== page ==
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Hepatitis C Virus Is a Weak Inducer of Interferon Alpha in Plasmacytoid Dendritic Cells in Comparison with Influenza and Human Herpesvirus Type-1

  • Françoise Gondois-Rey,

    Affiliations Institut National de la Santé et de la Recherche Médicale (INSERM) UMR891, Centre de Recherche en Cancérologie de Marseille, Marseille, France, Institut Paoli-Calmettes, Marseille, France, Université Méditerranée, Marseille, France

  • Clélia Dental,

    Affiliations Institut National de la Santé et de la Recherche Médicale (INSERM) UMR891, Centre de Recherche en Cancérologie de Marseille, Marseille, France, Institut Paoli-Calmettes, Marseille, France, Université Méditerranée, Marseille, France

  • Philippe Halfon,

    Affiliation Department of Virology, Alphabio Laboratory, Marseille, France

  • Thomas F. Baumert,

    Affiliation INSERM U748, Université Louis Pasteur, Strasbourg, France

  • Daniel Olive,

    Affiliations Institut National de la Santé et de la Recherche Médicale (INSERM) UMR891, Centre de Recherche en Cancérologie de Marseille, Marseille, France, Institut Paoli-Calmettes, Marseille, France, Université Méditerranée, Marseille, France

  • Ivan Hirsch

    ivan.hirsch@inserm.fr

    Affiliations Institut National de la Santé et de la Recherche Médicale (INSERM) UMR891, Centre de Recherche en Cancérologie de Marseille, Marseille, France, Institut Paoli-Calmettes, Marseille, France, Université Méditerranée, Marseille, France

Hepatitis C Virus Is a Weak Inducer of Interferon Alpha in Plasmacytoid Dendritic Cells in Comparison with Influenza and Human Herpesvirus Type-1

  • Françoise Gondois-Rey, 
  • Clélia Dental, 
  • Philippe Halfon, 
  • Thomas F. Baumert,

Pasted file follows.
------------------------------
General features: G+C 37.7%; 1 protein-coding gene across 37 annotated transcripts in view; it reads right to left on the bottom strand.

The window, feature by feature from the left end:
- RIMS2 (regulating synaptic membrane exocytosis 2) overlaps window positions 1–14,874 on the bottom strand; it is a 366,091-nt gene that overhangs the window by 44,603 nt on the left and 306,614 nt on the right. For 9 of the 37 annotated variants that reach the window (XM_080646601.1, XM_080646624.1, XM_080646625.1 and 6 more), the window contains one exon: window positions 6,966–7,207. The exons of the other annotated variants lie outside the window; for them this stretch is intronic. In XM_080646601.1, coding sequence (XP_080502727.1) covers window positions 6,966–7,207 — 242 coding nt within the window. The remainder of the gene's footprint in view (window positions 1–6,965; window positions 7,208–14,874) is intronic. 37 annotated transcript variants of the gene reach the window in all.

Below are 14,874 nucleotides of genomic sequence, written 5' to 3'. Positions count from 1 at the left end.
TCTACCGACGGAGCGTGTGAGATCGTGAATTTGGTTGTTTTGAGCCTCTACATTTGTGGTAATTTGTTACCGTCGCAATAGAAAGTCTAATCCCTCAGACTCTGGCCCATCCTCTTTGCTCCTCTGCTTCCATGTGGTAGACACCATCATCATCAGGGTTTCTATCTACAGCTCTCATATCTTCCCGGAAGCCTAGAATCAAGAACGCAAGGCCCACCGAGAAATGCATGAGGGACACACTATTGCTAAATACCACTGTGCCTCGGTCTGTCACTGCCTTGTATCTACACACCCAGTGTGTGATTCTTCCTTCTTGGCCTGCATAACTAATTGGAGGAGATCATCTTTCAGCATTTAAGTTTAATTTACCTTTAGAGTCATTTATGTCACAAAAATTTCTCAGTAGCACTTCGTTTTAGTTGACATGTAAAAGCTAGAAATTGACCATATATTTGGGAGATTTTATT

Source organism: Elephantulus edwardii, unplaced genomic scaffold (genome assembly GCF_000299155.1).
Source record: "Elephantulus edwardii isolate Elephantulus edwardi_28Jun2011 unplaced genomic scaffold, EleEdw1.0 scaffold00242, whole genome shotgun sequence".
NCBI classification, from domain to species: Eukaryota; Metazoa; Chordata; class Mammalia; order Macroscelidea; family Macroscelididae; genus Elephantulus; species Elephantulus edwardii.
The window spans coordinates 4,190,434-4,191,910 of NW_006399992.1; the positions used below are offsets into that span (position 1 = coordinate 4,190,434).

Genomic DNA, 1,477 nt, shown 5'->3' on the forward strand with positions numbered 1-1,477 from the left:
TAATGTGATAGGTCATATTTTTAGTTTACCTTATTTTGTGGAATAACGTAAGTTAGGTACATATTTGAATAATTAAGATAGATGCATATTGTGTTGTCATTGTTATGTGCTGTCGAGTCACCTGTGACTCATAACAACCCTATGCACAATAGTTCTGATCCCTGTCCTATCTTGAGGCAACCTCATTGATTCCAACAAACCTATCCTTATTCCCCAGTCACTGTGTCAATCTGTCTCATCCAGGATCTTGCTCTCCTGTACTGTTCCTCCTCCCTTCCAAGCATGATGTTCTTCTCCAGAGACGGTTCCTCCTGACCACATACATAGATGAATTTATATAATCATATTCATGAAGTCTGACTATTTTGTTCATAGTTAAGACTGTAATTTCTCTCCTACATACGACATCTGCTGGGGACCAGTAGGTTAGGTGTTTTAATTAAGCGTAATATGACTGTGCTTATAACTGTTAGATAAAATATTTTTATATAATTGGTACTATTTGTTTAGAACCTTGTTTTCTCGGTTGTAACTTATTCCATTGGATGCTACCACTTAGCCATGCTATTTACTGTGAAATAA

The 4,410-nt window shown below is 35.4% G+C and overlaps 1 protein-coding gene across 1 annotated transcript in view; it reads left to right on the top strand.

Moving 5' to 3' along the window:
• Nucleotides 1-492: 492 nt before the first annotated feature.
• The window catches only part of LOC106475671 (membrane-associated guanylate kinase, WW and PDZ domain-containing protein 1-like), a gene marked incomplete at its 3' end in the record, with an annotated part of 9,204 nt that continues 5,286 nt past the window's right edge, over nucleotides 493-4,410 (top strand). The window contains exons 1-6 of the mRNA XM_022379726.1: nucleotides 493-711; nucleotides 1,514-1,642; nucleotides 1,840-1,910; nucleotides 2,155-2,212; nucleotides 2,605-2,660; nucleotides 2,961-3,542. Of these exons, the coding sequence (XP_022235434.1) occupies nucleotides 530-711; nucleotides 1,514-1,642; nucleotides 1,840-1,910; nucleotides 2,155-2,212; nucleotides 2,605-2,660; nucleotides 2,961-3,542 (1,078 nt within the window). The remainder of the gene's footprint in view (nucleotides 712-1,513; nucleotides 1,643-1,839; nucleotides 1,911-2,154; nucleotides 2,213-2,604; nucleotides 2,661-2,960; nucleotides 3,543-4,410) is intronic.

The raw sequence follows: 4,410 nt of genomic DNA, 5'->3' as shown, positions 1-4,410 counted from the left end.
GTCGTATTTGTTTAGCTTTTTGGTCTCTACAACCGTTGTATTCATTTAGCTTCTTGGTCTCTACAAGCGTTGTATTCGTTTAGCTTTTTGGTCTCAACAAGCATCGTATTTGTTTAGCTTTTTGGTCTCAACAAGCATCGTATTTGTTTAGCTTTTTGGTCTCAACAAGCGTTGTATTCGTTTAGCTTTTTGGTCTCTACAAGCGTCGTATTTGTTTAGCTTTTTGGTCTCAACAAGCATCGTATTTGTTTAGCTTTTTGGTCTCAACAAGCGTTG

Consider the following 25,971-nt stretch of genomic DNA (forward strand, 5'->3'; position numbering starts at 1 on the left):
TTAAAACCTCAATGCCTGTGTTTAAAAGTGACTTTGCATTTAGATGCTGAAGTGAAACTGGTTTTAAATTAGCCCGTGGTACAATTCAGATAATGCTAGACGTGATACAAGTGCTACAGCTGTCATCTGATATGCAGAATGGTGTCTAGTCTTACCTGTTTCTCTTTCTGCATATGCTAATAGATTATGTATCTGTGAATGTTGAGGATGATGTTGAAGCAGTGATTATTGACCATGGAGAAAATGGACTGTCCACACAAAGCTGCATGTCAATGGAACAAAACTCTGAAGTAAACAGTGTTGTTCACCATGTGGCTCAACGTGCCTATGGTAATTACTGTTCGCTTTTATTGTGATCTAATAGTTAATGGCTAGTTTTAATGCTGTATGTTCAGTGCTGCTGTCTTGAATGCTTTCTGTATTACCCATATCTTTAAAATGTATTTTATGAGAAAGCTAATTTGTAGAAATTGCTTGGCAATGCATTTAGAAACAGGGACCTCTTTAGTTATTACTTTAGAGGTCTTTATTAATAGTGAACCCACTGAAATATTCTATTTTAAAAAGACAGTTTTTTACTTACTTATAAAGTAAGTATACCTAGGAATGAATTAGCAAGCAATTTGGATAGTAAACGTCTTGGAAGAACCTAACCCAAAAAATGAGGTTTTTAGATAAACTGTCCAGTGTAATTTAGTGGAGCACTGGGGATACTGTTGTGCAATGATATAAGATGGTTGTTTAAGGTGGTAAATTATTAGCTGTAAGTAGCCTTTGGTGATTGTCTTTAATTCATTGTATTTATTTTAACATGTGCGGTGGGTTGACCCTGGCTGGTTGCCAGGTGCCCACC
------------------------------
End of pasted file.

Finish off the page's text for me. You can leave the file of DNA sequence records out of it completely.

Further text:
• Daniel Olive, 
  • Ivan Hirsch
PLOS
x

Abstract

Plasmacytoid dendritic cells (pDCs) are responsible for the production of type I IFN during viral infection. Viral elimination by IFN-α-based therapy in more than 50% of patients chronically infected with hepatitis C virus (HCV) suggests a possible impairment of production of endogenous IFN-α by pDCs in infected individuals. In this study, we investigated the impact of HCV on pDC function. We show that exposure of pDCs to patient serum- and cell culture-derived HCV resulted in production of IFN-α by pDCs isolated from some donors, although this production was significantly lower than that induced by influenza and human herpesvirus type 1 (HHV-1). Using specific inhibitors we demonstrate that endocytosis and endosomal acidification were required for IFN-α production by pDCs in response to cell culture-derived HCV. HCV and noninfectious HCV-like particles inhibited pDC-associated production of IFN-α stimulated with Toll-like receptor 9 (TLR9) agonists (CpG-A or HHV-1) but not that of IFN-α stimulated with TLR7 agonists (resiquimod or influenza virus). The blockade of TLR9-mediated production of IFN-α, effective only when pDCs were exposed to virus prior to or shortly after CpG-A stimulation, was already detectable at the IFN-α transcription level 2 h after stimulation with CpG-A and correlated with down-regulation of the transcription factor IRF7 expression and of TLR9 expression. In conclusion, rapidly and early occurring particle–host cell protein interaction during particle internalization and endocytosis followed by blockade of TLR9 function could result in less efficient sensing of HCV RNA by TLR7, with impaired production of IFN-α. This finding is important for our understanding of HCV-DC interaction and immunopathogenesis of HCV infection.

Introduction